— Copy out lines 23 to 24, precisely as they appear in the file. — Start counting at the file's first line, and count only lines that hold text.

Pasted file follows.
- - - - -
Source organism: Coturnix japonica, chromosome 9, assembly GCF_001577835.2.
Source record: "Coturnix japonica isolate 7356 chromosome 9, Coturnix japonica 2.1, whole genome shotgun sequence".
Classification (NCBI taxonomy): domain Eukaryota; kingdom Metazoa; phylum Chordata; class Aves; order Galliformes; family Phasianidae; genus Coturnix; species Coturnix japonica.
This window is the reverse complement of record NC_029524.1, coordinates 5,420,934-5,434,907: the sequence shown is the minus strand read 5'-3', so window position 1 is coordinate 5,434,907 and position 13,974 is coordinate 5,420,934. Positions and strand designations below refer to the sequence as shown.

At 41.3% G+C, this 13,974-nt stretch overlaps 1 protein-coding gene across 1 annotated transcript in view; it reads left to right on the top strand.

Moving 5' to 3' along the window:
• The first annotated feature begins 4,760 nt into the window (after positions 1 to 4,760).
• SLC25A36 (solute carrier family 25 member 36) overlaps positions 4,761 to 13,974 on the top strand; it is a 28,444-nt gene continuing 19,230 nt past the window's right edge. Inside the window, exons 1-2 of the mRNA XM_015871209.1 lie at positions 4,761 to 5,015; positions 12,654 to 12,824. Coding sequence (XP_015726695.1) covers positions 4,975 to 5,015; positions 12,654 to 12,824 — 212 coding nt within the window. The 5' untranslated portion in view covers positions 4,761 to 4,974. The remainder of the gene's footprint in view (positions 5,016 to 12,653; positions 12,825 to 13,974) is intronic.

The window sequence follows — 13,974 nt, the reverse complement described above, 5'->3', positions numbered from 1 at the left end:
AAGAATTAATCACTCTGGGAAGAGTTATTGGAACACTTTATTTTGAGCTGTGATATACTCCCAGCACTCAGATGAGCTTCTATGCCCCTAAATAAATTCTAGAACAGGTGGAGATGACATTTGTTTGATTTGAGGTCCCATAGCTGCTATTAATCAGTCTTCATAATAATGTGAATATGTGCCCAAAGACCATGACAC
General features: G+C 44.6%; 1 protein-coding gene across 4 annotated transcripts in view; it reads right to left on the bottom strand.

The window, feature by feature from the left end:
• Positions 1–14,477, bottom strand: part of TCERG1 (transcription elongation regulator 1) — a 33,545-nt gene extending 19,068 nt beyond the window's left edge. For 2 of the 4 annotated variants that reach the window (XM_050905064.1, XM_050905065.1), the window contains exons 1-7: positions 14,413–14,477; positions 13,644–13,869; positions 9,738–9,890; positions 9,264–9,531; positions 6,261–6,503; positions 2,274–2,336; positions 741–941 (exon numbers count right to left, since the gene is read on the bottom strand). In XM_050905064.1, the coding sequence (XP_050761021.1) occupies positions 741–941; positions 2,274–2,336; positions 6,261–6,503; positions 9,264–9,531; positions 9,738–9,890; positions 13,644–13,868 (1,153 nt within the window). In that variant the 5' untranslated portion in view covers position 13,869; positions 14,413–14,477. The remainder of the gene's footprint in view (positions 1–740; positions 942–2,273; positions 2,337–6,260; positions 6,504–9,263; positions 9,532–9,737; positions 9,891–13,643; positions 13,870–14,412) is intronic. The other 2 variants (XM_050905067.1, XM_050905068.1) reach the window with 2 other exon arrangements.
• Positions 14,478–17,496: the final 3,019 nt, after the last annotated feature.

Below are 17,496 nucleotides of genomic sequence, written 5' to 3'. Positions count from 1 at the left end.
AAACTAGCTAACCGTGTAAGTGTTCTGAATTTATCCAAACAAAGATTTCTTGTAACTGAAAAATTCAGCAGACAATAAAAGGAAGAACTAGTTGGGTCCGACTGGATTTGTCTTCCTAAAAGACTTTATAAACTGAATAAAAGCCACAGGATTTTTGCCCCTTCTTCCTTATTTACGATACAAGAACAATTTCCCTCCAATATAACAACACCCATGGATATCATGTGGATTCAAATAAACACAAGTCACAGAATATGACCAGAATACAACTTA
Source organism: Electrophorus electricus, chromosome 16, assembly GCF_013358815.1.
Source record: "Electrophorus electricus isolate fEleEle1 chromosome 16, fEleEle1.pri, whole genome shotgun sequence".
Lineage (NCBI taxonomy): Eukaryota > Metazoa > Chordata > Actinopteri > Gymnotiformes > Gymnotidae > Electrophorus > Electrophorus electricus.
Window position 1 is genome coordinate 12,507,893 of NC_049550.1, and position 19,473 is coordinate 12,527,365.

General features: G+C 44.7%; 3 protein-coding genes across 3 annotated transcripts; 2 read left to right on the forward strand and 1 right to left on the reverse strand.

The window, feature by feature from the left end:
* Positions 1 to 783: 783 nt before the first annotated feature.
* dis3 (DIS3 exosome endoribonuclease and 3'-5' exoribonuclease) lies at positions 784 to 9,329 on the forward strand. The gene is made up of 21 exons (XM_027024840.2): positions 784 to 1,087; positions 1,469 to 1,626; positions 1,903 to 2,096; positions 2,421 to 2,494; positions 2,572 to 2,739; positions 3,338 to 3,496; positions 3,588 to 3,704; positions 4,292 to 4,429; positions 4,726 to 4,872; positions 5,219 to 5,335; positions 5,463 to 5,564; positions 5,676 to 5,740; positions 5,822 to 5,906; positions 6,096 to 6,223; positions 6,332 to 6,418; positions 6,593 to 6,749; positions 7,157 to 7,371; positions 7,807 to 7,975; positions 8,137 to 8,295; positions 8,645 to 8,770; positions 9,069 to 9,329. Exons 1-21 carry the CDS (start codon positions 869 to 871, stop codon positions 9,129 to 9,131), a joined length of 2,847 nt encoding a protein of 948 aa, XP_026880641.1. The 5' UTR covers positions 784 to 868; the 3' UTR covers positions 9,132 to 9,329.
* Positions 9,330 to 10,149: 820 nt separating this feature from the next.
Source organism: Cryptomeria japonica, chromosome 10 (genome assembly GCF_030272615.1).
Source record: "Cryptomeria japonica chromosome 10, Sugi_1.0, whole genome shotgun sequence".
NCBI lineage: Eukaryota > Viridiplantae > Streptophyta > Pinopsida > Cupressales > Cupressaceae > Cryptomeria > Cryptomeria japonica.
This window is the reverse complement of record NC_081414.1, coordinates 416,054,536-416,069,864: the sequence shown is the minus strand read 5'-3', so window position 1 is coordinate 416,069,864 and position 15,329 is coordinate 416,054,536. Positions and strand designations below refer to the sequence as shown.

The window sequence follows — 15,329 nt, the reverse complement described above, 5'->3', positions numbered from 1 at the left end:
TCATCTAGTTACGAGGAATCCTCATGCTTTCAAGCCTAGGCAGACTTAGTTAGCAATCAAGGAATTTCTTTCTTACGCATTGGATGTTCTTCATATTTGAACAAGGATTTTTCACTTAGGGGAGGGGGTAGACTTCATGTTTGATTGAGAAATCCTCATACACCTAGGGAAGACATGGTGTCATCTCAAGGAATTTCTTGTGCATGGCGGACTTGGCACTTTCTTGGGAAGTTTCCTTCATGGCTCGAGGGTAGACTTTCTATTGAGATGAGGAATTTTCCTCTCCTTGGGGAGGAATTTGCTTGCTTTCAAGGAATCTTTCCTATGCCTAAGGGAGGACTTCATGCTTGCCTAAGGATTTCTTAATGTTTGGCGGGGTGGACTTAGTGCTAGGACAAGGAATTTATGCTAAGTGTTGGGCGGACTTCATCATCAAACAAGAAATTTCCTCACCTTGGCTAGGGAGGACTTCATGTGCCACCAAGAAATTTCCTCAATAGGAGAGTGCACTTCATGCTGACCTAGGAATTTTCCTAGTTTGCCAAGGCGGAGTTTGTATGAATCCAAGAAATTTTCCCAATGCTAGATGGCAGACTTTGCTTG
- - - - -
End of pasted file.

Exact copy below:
* Positions 1 to 783: 783 nt before the first annotated feature.
* dis3 (DIS3 exosome endoribonuclease and 3'-5' exoribonuclease) lies at positions 784 to 9,329 on the forward strand. The gene is made up of 21 exons (XM_027024840.2): positions 784 to 1,087; positions 1,469 to 1,626; positions 1,903 to 2,096; positions 2,421 to 2,494; positions 2,572 to 2,739; positions 3,338 to 3,496; positions 3,588 to 3,704; positions 4,292 to 4,429; positions 4,726 to 4,872; positions 5,219 to 5,335; positions 5,463 to 5,564; positions 5,676 to 5,740; positions 5,822 to 5,906; positions 6,096 to 6,223; positions 6,332 to 6,418; positions 6,593 to 6,749; positions 7,157 to 7,371; positions 7,807 to 7,975; positions 8,137 to 8,295; positions 8,645 to 8,770; positions 9,069 to 9,329. Exons 1-21 carry the CDS (start codon positions 869 to 871, stop codon positions 9,129 to 9,131), a joined length of 2,847 nt encoding a protein of 948 aa, XP_026880641.1. The 5' UTR covers positions 784 to 868; the 3' UTR covers positions 9,132 to 9,329.